Upcoming Exhibits

Louise Silk: BubbeWisdom
Fine Perlow Weis Gallery
January 19–April 17, 2015

Louise Silk: BubbeWisdom features Silk’s work and celebrates her 65th birthday. 

The exhibition includes 18 quilts, a children’s spiritual tent, and a quilt that will be made in collaboration with participants at the JCC. Yiddish for grandmother, a bubbe possesses simultaneous pushiness and affection because she has seen it all and knows what’s best. Silk expertly combines her identity as a bubbe with quilt-making and storytelling. Keenly interested in politics, the environment, women’s issues and culture, Silk—an artist for nearly 40 years—has a lot to express through her quilts.

Silk ties the threads of philosophical values, physical consciousness, psychological emotions and ephemeral spirit in combination with moral knowledge and common sense. Guiding Silk is a lifelong effort to enhance kavanah, the intentional and conscious living of precise action in the correct way in the appropriate time. As her third AJM exhibition, following I Was There; I am Here: The Illumination of a Soul, 1994, and Pieces of Memory, 2000, BubbeWisdom displays the evolution of Silk’s quilting practice and creates a sense of shared history around her artistic and personal experiences. 

Louise Silk: BubbeWisdom is made possible, in part, by the Jewish Healthcare Foundation.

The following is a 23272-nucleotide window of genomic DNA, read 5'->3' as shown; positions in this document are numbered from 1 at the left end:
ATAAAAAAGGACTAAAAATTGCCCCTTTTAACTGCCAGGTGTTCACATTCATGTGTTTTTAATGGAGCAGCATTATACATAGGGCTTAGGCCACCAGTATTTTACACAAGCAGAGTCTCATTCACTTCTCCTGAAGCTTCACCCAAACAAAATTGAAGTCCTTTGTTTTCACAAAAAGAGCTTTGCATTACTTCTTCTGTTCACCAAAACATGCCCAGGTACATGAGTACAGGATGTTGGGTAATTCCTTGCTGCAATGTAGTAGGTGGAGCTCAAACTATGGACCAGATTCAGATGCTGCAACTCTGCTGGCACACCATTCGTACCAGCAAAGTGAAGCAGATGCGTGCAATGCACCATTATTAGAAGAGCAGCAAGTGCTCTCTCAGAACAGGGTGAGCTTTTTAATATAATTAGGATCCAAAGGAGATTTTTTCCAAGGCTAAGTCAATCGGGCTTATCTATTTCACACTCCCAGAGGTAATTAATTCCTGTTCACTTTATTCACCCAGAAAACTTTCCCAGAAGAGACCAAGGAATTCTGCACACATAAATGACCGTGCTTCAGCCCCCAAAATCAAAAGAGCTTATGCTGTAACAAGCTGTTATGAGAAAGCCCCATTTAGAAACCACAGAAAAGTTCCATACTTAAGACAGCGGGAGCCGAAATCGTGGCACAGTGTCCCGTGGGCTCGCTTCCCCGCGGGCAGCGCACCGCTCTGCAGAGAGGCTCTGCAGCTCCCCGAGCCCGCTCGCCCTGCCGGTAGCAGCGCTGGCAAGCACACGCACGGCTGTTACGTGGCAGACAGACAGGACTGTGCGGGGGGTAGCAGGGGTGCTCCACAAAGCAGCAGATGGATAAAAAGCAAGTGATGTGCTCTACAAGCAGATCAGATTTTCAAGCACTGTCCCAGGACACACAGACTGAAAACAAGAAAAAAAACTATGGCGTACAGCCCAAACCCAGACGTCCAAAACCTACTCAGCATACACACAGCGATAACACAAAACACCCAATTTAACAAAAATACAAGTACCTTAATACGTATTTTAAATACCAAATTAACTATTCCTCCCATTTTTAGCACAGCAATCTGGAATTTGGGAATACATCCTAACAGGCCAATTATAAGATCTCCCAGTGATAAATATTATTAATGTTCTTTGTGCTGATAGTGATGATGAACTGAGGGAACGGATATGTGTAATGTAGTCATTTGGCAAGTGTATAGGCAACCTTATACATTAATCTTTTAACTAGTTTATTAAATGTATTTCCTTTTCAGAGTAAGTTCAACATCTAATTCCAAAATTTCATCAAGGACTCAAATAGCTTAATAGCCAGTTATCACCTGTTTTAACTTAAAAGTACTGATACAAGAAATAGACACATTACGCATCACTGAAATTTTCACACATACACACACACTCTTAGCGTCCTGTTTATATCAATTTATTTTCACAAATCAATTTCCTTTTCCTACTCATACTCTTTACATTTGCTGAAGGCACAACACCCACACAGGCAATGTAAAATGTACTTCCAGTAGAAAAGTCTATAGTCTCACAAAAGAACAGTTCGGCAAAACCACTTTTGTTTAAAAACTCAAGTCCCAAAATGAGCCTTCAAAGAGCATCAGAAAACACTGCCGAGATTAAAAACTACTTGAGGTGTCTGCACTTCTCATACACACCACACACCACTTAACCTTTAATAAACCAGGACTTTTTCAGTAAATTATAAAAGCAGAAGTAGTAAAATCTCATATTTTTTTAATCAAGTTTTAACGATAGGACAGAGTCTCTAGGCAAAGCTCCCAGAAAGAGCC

Israelite Samaritan Benyamim Tsedaka in conversation with Dale Lazar
Monday, November 24
7 pm

Jewish Community Center of Greater Pittsburgh
Levinson Hall, Kaufmann building
This event is free and open to the public

Join us for a conversation with noted historian, author and elder of the Israelite Samaritan community, Benyamim Tsedaka, facilitated by photographer Dale Lazar. Mr. Tsedaka’s visit, his first to Pittsburgh, introduces the upcoming exhibition.

For more information contact Melissa Hiller at 412.697.3231. 

The Israelite Samaritans and the Festival of Unleavened Bread: Photographs by Dale Lazar
Fine Perlow Weis Gallery
May 4–July 24, 2015

Dale Lazar’s striking photographs of the Israelite Samaritans during the festival of Unleavened Bread convey the small, yet persistent community during one of their most important annual events. Each of the photographs in the exhibition depicts moments captured by Lazar during a single day; the festival of Unleavened Bread, which began at 1:00 am.

The community, known as Israelite Samaritans, is similar to but distinct from Judaism. Samaritans believe they are the inheritors of the covenant between God and Moses’s Israelites and that their Torah is the oldest bible in existence. They believe they are the remnants of the Israelites that remained in the Northern Kingdom after the Assyrian (Babylonian) conquest around 722 B.C.E. Accepting the Five Books of Moses and their account of the Book of Joshua, they consider their version of the Torah as authentic. 

The Samaritans are unique, traditional and deeply religious. There are approximately 750 Samaritans in the world today. Being among, if not the smallest, religious groups in the world, the Samaritans are confronted by an incredible number of challenges, including extinction.



American Jewish Museum Partners

Please visit the web sites of the organizations that generously support the American Jewish Museum and its exhibitions.

Jewish Healthcare Foundation - JCC Pittsburgh

General support for the American Jewish Museum is provided by the Allegheny Regional Asset District, the Anna L. Caplan & Irene V. Caplan Philanthropic Fund of the United Jewish Federation Foundation, the Jewish Healthcare Foundation and the Pennsylvania Council on the Arts. Media sponsorship is provided by WDUQ 90.5 FM.